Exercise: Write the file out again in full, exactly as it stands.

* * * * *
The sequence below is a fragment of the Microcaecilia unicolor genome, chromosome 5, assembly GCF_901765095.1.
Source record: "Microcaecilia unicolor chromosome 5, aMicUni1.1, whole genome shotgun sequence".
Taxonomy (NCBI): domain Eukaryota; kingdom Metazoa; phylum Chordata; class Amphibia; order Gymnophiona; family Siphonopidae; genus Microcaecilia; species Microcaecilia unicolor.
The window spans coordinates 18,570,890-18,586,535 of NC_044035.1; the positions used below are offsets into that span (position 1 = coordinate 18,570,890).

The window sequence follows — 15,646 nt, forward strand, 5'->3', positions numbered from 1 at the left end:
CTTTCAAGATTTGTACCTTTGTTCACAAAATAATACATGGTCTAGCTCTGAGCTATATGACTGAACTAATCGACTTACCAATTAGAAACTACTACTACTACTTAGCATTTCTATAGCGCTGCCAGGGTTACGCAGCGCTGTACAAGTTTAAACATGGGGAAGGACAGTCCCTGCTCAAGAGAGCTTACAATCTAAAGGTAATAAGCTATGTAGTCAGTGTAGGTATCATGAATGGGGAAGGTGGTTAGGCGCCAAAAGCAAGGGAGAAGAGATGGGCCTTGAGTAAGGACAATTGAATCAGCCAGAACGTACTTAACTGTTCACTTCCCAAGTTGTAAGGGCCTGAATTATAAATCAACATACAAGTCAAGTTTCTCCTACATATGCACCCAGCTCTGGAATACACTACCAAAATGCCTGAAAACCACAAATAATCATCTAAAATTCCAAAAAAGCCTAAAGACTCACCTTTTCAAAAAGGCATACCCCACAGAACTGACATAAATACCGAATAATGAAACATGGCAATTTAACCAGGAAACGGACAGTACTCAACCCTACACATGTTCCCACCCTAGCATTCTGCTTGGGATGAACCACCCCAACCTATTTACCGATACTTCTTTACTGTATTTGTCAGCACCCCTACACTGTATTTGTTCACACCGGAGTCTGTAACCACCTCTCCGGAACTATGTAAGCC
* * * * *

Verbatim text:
The sequence below is a fragment of the Microcaecilia unicolor genome, chromosome 5, assembly GCF_901765095.1.
Source record: "Microcaecilia unicolor chromosome 5, aMicUni1.1, whole genome shotgun sequence".
Taxonomy (NCBI): domain Eukaryota; kingdom Metazoa; phylum Chordata; class Amphibia; order Gymnophiona; family Siphonopidae; genus Microcaecilia; species Microcaecilia unicolor.
The window spans coordinates 18,570,890-18,586,535 of NC_044035.1; the positions used below are offsets into that span (position 1 = coordinate 18,570,890).

The window sequence follows — 15,646 nt, forward strand, 5'->3', positions numbered from 1 at the left end:
CTTTCAAGATTTGTACCTTTGTTCACAAAATAATACATGGTCTAGCTCTGAGCTATATGACTGAACTAATCGACTTACCAATTAGAAACTACTACTACTACTTAGCATTTCTATAGCGCTGCCAGGGTTACGCAGCGCTGTACAAGTTTAAACATGGGGAAGGACAGTCCCTGCTCAAGAGAGCTTACAATCTAAAGGTAATAAGCTATGTAGTCAGTGTAGGTATCATGAATGGGGAAGGTGGTTAGGCGCCAAAAGCAAGGGAGAAGAGATGGGCCTTGAGTAAGGACAATTGAATCAGCCAGAACGTACTTAACTGTTCACTTCCCAAGTTGTAAGGGCCTGAATTATAAATCAACATACAAGTCAAGTTTCTCCTACATATGCACCCAGCTCTGGAATACACTACCAAAATGCCTGAAAACCACAAATAATCATCTAAAATTCCAAAAAAGCCTAAAGACTCACCTTTTCAAAAAGGCATACCCCACAGAACTGACATAAATACCGAATAATGAAACATGGCAATTTAACCAGGAAACGGACAGTACTCAACCCTACACATGTTCCCACCCTAGCATTCTGCTTGGGATGAACCACCCCAACCTATTTACCGATACTTCTTTACTGTATTTGTCAGCACCCCTACACTGTATTTGTTCACACCGGAGTCTGTAACCACCTCTCCGGAACTATGTAAGCC